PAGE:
Wildlife Disease and Zoonotics


Date of this Version

December 1999


Published in Field Manual of Wildlife Diseases: General Field Procedures and Diseases of Birds, edited by Milton Friend and J. Christian Franson, USGS-National Wildlife Health Center, 1999 (online 2007; http://www.nwhc.usgs.gov/publications/field_manual/).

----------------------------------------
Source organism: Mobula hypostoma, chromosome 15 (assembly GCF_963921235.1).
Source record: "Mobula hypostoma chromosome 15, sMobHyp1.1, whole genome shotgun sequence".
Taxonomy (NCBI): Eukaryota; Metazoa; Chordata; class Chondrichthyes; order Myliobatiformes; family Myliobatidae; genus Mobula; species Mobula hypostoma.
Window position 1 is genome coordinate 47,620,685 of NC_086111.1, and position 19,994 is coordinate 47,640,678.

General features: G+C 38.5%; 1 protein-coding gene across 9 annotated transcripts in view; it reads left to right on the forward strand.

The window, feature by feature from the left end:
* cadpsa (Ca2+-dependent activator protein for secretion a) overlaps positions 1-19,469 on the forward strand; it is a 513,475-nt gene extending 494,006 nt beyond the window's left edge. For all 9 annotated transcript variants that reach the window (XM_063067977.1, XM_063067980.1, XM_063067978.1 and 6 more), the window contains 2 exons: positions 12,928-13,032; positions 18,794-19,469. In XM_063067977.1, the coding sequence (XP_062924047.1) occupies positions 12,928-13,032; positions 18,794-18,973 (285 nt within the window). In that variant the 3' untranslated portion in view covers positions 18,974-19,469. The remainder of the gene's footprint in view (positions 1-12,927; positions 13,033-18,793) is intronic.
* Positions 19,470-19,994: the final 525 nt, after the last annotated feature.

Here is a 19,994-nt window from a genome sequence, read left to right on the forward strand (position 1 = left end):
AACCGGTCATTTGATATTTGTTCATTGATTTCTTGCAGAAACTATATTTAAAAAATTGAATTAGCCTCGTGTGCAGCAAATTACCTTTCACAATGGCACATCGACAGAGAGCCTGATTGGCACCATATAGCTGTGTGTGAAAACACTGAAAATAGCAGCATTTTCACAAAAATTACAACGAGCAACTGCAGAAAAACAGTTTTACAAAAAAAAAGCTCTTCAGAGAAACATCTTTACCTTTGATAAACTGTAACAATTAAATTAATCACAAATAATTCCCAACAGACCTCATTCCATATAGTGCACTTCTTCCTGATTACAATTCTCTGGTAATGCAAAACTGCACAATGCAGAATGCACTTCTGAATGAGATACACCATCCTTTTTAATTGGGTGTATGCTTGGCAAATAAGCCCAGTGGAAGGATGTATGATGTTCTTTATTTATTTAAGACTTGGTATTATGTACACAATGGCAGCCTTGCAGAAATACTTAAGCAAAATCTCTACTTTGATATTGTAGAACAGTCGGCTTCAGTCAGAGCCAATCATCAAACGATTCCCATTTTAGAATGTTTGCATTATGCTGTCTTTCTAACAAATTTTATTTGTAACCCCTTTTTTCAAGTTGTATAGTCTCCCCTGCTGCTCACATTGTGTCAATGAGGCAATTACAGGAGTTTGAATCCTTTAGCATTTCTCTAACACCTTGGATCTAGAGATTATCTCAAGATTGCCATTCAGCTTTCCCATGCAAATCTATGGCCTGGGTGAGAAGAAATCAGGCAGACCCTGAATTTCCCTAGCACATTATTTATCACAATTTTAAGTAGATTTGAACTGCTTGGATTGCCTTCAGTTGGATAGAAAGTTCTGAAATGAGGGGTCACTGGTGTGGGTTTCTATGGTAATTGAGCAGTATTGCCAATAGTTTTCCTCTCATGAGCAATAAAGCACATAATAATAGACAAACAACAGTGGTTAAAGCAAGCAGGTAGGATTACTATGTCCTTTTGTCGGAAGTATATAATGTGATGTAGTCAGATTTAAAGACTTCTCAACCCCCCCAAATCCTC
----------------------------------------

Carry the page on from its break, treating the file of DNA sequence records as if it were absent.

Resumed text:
Biotoxins are usually defined as poisons that are produced by and derived from the cells or secretions of living organisms. These natural poisons include some of the most toxic agents known and they are found within a wide variety of life forms. Organisms that produce such toxins are generally classified as being venomous or poisonous. The classification of venomous is usually associated with animal life forms such as poisonous reptiles and insects that have highly developed cellular mechanisms for toxin production and that deliver their toxins during a biting (rattlesnake) or stinging (black widow spider) act. Poisonous organisms are generally thought of as those that deliver toxins by being ingested or by their secretions being ingested by another organism. Therefore, these toxins are essentially forms of food poisoning. Readers should appreciate that virtually all venomous organisms are poisonous but many poisonous organisms are not venomous. This Section will address poisonous, but not venomous, organisms, and it includes the perspective of biotoxins as products of plants and lower life forms.